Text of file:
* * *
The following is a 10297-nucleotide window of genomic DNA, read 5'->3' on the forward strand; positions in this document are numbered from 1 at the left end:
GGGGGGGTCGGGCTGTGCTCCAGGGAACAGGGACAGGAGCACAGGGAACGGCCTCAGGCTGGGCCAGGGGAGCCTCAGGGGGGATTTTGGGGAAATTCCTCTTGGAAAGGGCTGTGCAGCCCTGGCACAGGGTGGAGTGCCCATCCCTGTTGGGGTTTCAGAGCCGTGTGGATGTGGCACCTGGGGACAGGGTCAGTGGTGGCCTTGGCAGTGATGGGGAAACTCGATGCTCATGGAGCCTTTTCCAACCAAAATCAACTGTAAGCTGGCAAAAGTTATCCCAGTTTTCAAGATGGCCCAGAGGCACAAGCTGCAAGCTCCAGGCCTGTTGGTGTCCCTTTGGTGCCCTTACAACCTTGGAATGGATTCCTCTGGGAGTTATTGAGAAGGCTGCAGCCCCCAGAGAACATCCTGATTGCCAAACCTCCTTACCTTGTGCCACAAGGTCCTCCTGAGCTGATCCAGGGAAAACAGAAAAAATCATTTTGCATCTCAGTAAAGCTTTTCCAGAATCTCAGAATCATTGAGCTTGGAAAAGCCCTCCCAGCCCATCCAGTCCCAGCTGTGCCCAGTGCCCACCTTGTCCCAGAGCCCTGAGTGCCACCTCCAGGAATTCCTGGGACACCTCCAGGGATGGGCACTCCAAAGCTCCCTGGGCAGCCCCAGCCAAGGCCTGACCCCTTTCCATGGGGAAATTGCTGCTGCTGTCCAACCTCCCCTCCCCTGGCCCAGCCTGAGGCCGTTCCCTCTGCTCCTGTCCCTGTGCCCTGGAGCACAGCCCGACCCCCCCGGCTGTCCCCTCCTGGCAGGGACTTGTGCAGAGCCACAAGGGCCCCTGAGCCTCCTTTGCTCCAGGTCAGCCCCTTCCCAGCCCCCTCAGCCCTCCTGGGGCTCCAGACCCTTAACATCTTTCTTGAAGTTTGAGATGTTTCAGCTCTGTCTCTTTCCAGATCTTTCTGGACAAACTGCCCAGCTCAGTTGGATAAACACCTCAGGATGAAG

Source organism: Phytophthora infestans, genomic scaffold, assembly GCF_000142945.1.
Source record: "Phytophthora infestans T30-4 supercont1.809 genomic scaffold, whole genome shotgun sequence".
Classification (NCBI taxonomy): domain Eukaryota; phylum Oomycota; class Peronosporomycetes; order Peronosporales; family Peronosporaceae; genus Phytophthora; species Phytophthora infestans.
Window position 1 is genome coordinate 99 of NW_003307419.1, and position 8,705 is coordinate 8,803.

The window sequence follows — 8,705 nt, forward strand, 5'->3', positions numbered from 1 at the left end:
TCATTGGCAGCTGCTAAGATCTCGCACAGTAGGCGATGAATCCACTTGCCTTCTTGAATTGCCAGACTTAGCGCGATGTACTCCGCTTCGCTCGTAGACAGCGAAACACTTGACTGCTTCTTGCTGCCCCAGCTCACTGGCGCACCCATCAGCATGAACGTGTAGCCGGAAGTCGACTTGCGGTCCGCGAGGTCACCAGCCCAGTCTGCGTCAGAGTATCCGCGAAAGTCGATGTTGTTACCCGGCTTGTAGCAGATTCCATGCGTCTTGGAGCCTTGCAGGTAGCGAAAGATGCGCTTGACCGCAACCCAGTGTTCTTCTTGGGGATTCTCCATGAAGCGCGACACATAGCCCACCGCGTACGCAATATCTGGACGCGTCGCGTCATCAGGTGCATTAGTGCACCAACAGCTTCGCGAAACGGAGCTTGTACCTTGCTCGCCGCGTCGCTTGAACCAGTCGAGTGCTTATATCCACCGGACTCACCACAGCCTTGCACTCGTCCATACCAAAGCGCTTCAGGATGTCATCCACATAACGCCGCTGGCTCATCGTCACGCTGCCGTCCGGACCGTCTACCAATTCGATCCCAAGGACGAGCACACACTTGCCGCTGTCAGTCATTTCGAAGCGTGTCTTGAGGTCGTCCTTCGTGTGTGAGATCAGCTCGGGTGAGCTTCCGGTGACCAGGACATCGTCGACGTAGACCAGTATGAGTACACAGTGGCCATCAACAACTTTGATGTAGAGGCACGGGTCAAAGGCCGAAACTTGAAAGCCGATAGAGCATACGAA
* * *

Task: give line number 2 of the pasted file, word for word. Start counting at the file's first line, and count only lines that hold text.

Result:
GGGGGGGTCGGGCTGTGCTCCAGGGAACAGGGACAGGAGCACAGGGAACGGCCTCAGGCTGGGCCAGGGGAGCCTCAGGGGGGATTTTGGGGAAATTCCTCTTGGAAAGGGCTGTGCAGCCCTGGCACAGGGTGGAGTGCCCATCCCTGTTGGGGTTTCAGAGCCGTGTGGATGTGGCACCTGGGGACAGGGTCAGTGGTGGCCTTGGCAGTGATGGGGAAACTCGATGCTCATGGAGCCTTTTCCAACCAAAATCAACTGTAAGCTGGCAAAAGTTATCCCAGTTTTCAAGATGGCCCAGAGGCACAAGCTGCAAGCTCCAGGCCTGTTGGTGTCCCTTTGGTGCCCTTACAACCTTGGAATGGATTCCTCTGGGAGTTATTGAGAAGGCTGCAGCCCCCAGAGAACATCCTGATTGCCAAACCTCCTTACCTTGTGCCACAAGGTCCTCCTGAGCTGATCCAGGGAAAACAGAAAAAATCATTTTGCATCTCAGTAAAGCTTTTCCAGAATCTCAGAATCATTGAGCTTGGAAAAGCCCTCCCAGCCCATCCAGTCCCAGCTGTGCCCAGTGCCCACCTTGTCCCAGAGCCCTGAGTGCCACCTCCAGGAATTCCTGGGACACCTCCAGGGATGGGCACTCCAAAGCTCCCTGGGCAGCCCCAGCCAAGGCCTGACCCCTTTCCATGGGGAAATTGCTGCTGCTGTCCAACCTCCCCTCCCCTGGCCCAGCCTGAGGCCGTTCCCTCTGCTCCTGTCCCTGTGCCCTGGAGCACAGCCCGACCCCCCCGGCTGTCCCCTCCTGGCAGGGACTTGTGCAGAGCCACAAGGGCCCCTGAGCCTCCTTTGCTCCAGGTCAGCCCCTTCCCAGCCCCCTCAGCCCTCCTGGGGCTCCAGACCCTTAACATCTTTCTTGAAGTTTGAGATGTTTCAGCTCTGTCTCTTTCCAGATCTTTCTGGACAAACTGCCCAGCTCAGTTGGATAAACACCTCAGGATGAAG